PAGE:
Providing healthcare two years on from the Ukraine invasion

A woman stands holding a bag with medicines in front of a mobile van in Ukraine.
Woman receiving medicines from a mobile clinic. Photo credit: Alliance for Public Health

February 24 marks the second anniversary of Russia’s brutal full-scale invasion of Ukraine. Two years on, Frontline AIDS’ partner, Alliance for Public Health (APH), a Ukrainian NGO renowned for its dedication to combating HIV and tuberculosis, is using innovative approaches to provide crucial humanitarian support and healthcare to those on the frontline.

Since the early 1990s, the shadow of the HIV epidemic has loomed large over Ukraine. An estimated 245,000 people – almost 1% of the adult population – are living with HIV. Ukraine also has one of the highest prevalence levels of the hepatitis C virus (HCV) in the world, estimated at 3%. The invasion threatened to exacerbate this crisis, putting already vulnerable people, such as people who use drugs and sex workers, at greater risk. This fuelled fears that the invasion would jeopardise the control of infectious diseases and the treatment process, leading to a surge in new HIV and HCV infections.

The war has had a devastating impact on healthcare infrastructure. The World Health Organisation (WHO) has recorded 1,587 attacks on facilities, patients and supplies since the invasion began in 2022. More than one in ten Ukrainian hospitals have been directly damaged by the war .

Providing healthcare to Ukraine’s front line

Undeterred, Frontline AIDS’ partner, APH, has set up two treatment sites within 20 kilometers of the frontline. APH has also deployed an innovative solution: mobile clinics staffed by dedicated nurses and doctors. APH and its partners now operate over 50 mobile clinics, which carry vital medical equipment, medication and tests, including anti-retrovirals (ARTs), to areas where medical facilities and pharmacies have been destroyed and healthcare infrastructure has crumbled.

“When 14 million population were displaced from their homes, it was impossible to remain static. We shifted to mobile service provision, working in de-occupied territories and close to the frontline,” said Andriy Klepikov, Executive Director of APH.

A group of people stand by a large van which will provide them with medical treatment.
Queuing for medical treatment at an APH mobile clinic. Credit: APH

Throughout 2023, four mobile teams tirelessly undertook trips to 152 remote areas in Kharkiv, Kherson, Zaporizhizia and Donetsk regions, providing essential primary care consultations and medications to over 9,839 individuals. They also provided 14,000 families with personalized first-aid kits, ensuring access to basic medical supplies.

Innovating to improve healthcare delivery

APH is also pioneering the use of Artificial Intelligence (AI) programs to analyse client records in order to identify populations vulnerable to HIV infection. AI modelling has been found to be highly effective at identifying high-risk individuals with the highest probability of undiagnosed HIV for testing, support and essential medication.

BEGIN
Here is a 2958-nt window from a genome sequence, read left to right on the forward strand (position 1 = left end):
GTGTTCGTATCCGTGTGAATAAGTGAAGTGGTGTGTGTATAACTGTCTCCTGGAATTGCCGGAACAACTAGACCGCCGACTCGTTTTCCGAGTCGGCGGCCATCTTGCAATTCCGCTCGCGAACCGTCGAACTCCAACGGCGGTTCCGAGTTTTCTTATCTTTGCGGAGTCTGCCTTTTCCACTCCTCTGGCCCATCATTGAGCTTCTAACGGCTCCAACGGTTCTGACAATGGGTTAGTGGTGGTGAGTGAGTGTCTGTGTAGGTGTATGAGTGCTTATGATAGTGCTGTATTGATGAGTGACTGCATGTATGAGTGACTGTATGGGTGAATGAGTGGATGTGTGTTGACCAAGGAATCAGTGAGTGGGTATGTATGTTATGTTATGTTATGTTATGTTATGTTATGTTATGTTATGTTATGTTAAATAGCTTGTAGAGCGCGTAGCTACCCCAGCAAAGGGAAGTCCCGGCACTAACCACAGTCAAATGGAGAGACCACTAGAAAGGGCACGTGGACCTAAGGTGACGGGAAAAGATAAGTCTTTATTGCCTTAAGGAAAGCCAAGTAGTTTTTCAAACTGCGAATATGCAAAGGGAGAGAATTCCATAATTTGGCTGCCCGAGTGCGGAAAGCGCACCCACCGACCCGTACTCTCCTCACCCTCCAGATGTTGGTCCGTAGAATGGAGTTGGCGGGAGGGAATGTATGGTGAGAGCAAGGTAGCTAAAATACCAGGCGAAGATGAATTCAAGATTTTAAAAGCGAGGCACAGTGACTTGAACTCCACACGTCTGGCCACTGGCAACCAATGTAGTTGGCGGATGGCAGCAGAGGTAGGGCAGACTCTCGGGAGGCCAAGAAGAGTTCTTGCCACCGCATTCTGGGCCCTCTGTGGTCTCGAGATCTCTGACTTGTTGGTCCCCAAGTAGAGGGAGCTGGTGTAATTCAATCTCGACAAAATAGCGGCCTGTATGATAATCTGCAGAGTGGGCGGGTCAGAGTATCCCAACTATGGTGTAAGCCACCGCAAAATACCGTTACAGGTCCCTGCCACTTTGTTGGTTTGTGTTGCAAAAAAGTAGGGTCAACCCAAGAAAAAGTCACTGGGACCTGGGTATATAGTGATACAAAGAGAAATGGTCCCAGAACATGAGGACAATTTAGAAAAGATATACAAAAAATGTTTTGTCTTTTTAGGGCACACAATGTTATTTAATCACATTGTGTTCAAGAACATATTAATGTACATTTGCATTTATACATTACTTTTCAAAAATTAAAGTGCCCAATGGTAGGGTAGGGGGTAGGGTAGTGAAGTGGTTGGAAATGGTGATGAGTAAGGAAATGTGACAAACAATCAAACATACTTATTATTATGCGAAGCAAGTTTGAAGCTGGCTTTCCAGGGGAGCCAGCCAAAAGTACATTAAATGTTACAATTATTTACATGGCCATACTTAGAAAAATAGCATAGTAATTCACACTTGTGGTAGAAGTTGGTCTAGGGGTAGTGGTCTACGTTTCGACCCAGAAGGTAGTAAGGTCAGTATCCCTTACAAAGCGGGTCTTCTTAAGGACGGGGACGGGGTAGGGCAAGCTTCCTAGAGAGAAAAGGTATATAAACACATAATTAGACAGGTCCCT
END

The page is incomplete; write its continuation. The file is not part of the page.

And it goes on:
“We are deploying artificial intelligence for better HIV case finding, and it works!” said Mr Kleipikov. “The AI model shows 37% better results compared to the human model.”

APH is also spearheading the development of a “virtual social worker” application which will provide targeted HIV-focused services to people who would otherwise miss out. This app, designed with peer counselors, will have virtual social workers representing a range of demographic groups (women, men, trans and gender diverse people, men who have sex with men and people who use drugs). Currently undergoing testing, the app, which is funded by the Global Fund, Frontline AIDS and Gilead Health Sciences, is scheduled for a pilot launch in April 2024, marking a significant leap forward in accessible healthcare delivery.

Set up in 2002, APH’s reach and impact over the past 22 years has been remarkable. Every second person diagnosed with HIV during the war was tested within APH-supported programmes, and over 40% of all those who started taking ART were referred and linked to services by APH and its partners. As a result, the number of people taking ARTs is still high in Ukraine, despite the war. More people are taking PrEP (pre-exposure prophylaxis) than in previous years before the war. Thanks to the advocacy of APH and its partners, an injectable PrEP pilot was launched in September 2023 and is now available in Ukraine.

“The HIV response in Ukraine demonstrated enormous agility: the number of clients in some provinces in Western Ukraine increased by 15 times. Despite the challenges, we managed to keep the HIV epidemic under control in Ukraine,” said Mr Klepikov. “How? Collaboration between government and civil society has been key. We also offer extended healthcare packages, which include not only HIV services, but also address humanitarian needs, and we provide mental health support, and deal with other diseases.”

Despite the ongoing war, Mr Klepikov remains determined to improve healthcare provision. “Now that it is clear that the war will last much longer than we initially expected, we shouldn’t wait until the war ends to rebuild. Rebuilding should start now!”

By embracing innovative approaches and mobilising vital resources, APH is ensuring that vulnerable populations in Ukraine receive the healthcare they deserve. It remains a beacon of hope amidst the darkness of the ongoing war.

Inna Gavrylova is the Senior Communications Manager at Alliance for Public Health and Suzanne Fisher-Murray is the communications lead at Frontline AIDS. 


Alliance for Public Health (APH)conflicthealthcare infrastructurehumanitarian supportInnovationmobile clinicsUkrainewar